When Chronic Illness Makes Your World Feel Small


Sometimes my life feels woefully small. And shrinking. Like everything in it exists in a bubble that, at times, starts to feel suffocating or claustrophobic.

Part of this is that I am a creature of habit and usually very change-avoidant. Not exactly a recipe for expanding horizons. And I’m afraid that recent health challenges have exacerbated my disdain for change.

I suffer from fibromyalgia and a host of other autoimmune- and inflammation-related conditions that, until now, have more or less behaved themselves if I eat well, get enough rest and listen to my body. If one thing flared up, I would typically have the luxury of resolving it (alone) before anything else would flare. These last few months? Not so. Multiple, recurring infections, upper respiratory problems, continuous, painful inflammation in my hip and surrounding muscles, unrelenting exhaustion, psoriatic reactions on my nails and face and stubborn stomach issues that I can only assume are related to IBS.  It’s been… overwhelming. Exhausting. Disheartening and depressing. Running from one medical appointment to the next in hopes of addressing just one thing to the point that I can focus on the others. Some things have calmed, and I’m grateful. But other things have not. I am a month into basically everything I eat resulting in horrible stomach pain and the frequent, embarrassing necessity of running for the bathroom on very short notice. It has altered my eating habits and my diet and, consequently, zapped me of any consistent level of energy. And as an added bonus, caused weight gain significant enough to shrink my wardrobe choices by more than half.

Now, not to worry – I will get through it. I have no choice but to get through it. And I’m doing as much due diligence as I can afford and praying that eventually things will settle. And so, the health problems themselves are not the point. But the fact that caring for them and attempting to address them and manage symptoms (since more than likely the exact cause(s) will remain elusive) has quite literally become a second job? That is the kick when I’m down, the insult to the injury. If I didn’t have the energy to expand my horizons, “put myself out there” or strike out into unfamiliar territory before, I most certainly do not have it now.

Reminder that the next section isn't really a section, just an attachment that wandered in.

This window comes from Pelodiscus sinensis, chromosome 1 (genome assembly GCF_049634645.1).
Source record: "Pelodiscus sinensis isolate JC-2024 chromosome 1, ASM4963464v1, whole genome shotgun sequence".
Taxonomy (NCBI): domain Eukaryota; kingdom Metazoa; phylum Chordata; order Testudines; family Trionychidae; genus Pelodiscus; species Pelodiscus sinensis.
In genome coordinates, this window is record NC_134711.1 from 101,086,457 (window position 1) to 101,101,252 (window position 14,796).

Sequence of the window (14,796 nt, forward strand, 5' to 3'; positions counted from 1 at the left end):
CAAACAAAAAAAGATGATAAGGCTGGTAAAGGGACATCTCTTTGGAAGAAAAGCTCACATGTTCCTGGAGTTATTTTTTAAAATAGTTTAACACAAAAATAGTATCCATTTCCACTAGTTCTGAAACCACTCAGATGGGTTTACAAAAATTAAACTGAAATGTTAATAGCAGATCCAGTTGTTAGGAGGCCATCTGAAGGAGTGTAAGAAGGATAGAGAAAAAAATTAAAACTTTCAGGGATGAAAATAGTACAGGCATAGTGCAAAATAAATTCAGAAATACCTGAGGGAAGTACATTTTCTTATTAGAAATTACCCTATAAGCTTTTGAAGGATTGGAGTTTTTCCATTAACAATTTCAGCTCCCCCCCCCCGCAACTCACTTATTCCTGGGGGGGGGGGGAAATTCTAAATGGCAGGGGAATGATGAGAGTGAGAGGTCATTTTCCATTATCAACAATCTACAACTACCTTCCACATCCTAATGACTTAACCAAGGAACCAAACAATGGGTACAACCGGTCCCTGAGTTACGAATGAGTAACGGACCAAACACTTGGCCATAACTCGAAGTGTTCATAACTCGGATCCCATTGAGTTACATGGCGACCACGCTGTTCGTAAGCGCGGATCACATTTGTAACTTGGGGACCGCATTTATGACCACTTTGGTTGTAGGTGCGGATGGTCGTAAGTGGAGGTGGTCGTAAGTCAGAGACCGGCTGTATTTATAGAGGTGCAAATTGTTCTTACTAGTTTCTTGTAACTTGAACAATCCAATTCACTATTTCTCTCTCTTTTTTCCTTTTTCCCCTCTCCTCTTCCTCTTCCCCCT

I say this with dismay, not defensiveness or resistance, although I will readily admit that getting out of my comfort zone is not my strength in the best of circumstances. But I can assure you that, right now, staying within the confines of the known and manageable is quite literally a matter of survival. They say that with chronic illness, you grieve for the life you had before or could’ve had, the You you once were or hoped to be; it is true. And that grief is never more frustrating than when you have the desire to do something more and different, but lack the physical, emotional and financial resources. (Yes, financial. Being chronically ill is appallingly expensive. Between the doctor’s visits, the testing, the meds, the alternative treatments and the work time lost thanks to all of the above, it very quickly soaks up a portion of my income that is downright horrifying. Still, I have no choice.)

All of that being said, I’m struggling to make peace with how very small, narrow and profoundly isolating my life feels right now.

Another would-be relationship has crashed and burned in a glorious blaze, and, once again, I’m left alone to ponder what it was about me that just wasn’t enough. Sure – intellectually, I know it’s far more complicated than that. It may, in fact, have very little to do with my shortcomings, and much more to do with his unresolved issues or the relationship being simply not meant-to-be. But boy, is it lonely. One more mangled piece of metal added to pile of emotional wreckage and failure that threatens to become a tower, blocking out the sun.

I want so much more out of life. And yet… I’ve found myself sitting in my car, head in my hands, wondering just how in the hell I’ve managed to muck up so. many. things. in my life. I’ve had a few good cries. I’m journaling and meditating and praying and desperately trying to stay busy. But I’m also exhausted and discouraged. On the upside of crushing, sleep-on-the-floor-under-your-desk-instead-of-having-lunch fatigue, I just don’t have the energy to allow for any more than minor emotional breakdowns and a few silent tears here and there.

Even as I attempt to process this now, I fear what I’m doing has been more of an extended complaint than a processing of emotional… stuff.

I have so many supportive people in my life, for whom I am extremely grateful, but at times I sense that they think I’m resistant to doing the things they feel would open my world, allow me to meet new people, and facilitate my experiencing new things. Truth is, I am resistant. But not out of stubbornness or entitlement. It’s because I find myself having to be increasingly more vigilant about how and where I expend my very limited supply of energy.

I don’t want to live life locked in a little box and alone. I crave connection, belonging, intimacy, love. At the moment, though, the best I can do is pray that the right opportunities, experiences and person will come.

Getty Image by xavigm


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